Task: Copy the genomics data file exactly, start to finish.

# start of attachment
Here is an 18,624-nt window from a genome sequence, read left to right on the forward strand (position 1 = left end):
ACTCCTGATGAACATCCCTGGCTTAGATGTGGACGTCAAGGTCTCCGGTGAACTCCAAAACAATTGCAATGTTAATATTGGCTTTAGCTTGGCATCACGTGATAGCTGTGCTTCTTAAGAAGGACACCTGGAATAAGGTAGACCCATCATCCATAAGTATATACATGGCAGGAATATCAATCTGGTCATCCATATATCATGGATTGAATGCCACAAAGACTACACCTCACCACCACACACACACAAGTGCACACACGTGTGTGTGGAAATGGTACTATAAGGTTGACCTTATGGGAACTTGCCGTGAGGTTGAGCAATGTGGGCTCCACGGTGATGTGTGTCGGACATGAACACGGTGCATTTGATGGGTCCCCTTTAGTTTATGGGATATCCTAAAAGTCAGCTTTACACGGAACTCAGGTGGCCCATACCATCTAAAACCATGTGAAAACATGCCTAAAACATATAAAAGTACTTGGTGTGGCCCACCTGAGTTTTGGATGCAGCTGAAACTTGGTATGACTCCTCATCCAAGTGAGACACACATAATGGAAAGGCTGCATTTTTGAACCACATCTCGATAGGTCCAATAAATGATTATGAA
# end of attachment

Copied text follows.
Here is an 18,624-nt window from a genome sequence, read left to right on the forward strand (position 1 = left end):
ACTCCTGATGAACATCCCTGGCTTAGATGTGGACGTCAAGGTCTCCGGTGAACTCCAAAACAATTGCAATGTTAATATTGGCTTTAGCTTGGCATCACGTGATAGCTGTGCTTCTTAAGAAGGACACCTGGAATAAGGTAGACCCATCATCCATAAGTATATACATGGCAGGAATATCAATCTGGTCATCCATATATCATGGATTGAATGCCACAAAGACTACACCTCACCACCACACACACACAAGTGCACACACGTGTGTGTGGAAATGGTACTATAAGGTTGACCTTATGGGAACTTGCCGTGAGGTTGAGCAATGTGGGCTCCACGGTGATGTGTGTCGGACATGAACACGGTGCATTTGATGGGTCCCCTTTAGTTTATGGGATATCCTAAAAGTCAGCTTTACACGGAACTCAGGTGGCCCATACCATCTAAAACCATGTGAAAACATGCCTAAAACATATAAAAGTACTTGGTGTGGCCCACCTGAGTTTTGGATGCAGCTGAAACTTGGTATGACTCCTCATCCAAGTGAGACACACATAATGGAAAGGCTGCATTTTTGAACCACATCTCGATAGGTCCAATAAATGATTATGAA